During the time many companies in America froze hiring or cut jobs, immigrant-founded Instacart expanded. Instacart, which provides grocery shopping services, also became a lifeline for many American consumers during the Covid-19 crisis.
On March 23, 2020, Instacart founder and CEO Apoorva Mehta announced, “Today, we have more shoppers on the Instacart platform than ever before. Given the continued customer demand we expect over the coming months, we’ll be bringing on an additional 300,000 full-service shoppers to support cities nationwide.”
A month later, Instacart said it would hire another 250,000 workers: “As more people look for immediate, flexible earnings opportunities during this time, we hope that Instacart can be an additional source of income for those looking to earn while also delivering for the communities in which they live.” (See here for more about immigrant contributions during the coronavirus pandemic.)
Apoorva Mehta was born in India and moved with his family to Libya for a time before settling in Canada. Mehta received a B.S. in electrical engineering from the University of Waterloo. In the United States, he worked at Blackberry and Qualcomm as a design engineer, and then gained valuable experience at Amazon as a supply chain manager.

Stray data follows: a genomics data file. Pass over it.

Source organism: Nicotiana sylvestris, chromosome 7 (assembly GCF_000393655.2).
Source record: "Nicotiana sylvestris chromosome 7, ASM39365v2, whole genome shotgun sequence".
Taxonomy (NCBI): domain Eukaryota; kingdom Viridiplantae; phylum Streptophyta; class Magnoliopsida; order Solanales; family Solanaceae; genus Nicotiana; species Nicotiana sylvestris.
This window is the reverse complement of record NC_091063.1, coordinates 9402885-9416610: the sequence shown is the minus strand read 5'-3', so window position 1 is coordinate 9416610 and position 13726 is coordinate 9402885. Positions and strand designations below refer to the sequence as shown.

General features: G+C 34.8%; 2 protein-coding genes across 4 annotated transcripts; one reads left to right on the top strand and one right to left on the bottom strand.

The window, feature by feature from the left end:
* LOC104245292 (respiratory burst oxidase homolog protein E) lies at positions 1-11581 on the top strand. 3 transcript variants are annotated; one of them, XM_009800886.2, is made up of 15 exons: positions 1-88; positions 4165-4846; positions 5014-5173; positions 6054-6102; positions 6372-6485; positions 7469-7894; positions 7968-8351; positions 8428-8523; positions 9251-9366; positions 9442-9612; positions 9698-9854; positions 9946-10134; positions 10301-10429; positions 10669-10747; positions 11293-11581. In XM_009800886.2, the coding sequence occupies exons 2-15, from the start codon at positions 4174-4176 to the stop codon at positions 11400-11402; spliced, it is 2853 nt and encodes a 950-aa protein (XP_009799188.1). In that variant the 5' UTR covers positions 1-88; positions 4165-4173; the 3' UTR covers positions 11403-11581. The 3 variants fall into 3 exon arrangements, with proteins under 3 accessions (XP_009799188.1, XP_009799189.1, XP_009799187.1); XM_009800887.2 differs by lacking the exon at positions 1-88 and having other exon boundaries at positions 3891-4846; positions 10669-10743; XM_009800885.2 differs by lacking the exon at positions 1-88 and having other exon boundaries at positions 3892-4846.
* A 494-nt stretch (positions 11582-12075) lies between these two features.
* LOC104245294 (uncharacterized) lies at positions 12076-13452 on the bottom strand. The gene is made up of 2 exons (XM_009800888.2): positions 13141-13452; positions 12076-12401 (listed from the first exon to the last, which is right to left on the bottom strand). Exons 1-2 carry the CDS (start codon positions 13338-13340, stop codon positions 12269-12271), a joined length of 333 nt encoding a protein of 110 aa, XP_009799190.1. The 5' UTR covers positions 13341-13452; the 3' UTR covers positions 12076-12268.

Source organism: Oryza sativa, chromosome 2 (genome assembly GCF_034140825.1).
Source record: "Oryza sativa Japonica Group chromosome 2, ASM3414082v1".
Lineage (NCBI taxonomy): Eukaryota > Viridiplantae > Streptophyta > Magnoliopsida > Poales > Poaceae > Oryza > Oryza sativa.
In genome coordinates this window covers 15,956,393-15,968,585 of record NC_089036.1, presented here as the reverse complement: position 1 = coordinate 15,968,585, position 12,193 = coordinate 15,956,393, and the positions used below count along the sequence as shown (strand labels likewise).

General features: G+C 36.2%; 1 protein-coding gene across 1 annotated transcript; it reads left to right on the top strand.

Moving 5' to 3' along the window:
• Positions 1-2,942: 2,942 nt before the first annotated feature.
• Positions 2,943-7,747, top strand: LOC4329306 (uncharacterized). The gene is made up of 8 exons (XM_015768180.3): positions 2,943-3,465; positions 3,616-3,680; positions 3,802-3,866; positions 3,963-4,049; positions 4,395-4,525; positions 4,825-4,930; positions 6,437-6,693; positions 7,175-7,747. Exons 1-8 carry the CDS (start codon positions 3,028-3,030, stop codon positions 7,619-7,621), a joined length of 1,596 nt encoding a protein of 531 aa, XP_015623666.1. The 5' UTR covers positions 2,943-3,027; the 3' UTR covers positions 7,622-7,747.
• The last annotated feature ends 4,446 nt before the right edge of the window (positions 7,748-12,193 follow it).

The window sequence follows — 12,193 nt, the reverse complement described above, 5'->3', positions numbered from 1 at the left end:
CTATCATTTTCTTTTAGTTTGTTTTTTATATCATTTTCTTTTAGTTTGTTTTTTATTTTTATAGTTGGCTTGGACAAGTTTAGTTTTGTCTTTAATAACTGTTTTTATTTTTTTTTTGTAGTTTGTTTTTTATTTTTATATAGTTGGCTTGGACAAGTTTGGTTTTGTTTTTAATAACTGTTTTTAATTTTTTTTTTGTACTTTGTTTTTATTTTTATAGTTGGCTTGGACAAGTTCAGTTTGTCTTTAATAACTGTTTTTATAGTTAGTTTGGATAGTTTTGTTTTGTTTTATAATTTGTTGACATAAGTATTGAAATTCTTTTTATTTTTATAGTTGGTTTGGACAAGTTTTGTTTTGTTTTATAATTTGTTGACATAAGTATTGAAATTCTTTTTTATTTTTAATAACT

There is no green card (permanent residence) for foreign nationals who start a successful company, nor is there a temporary visa for startups in the U.S. immigration system. That means foreign-born entrepreneurs such as Mehta must obtain lawful permanent residence via another route, such as being admitted as a refugee, or as a family or employment-based immigrant. That limits the number of foreign nationals with talent and good ideas who can start a business in the United States. Mehta is a lawful permanent resident, according to Instacart.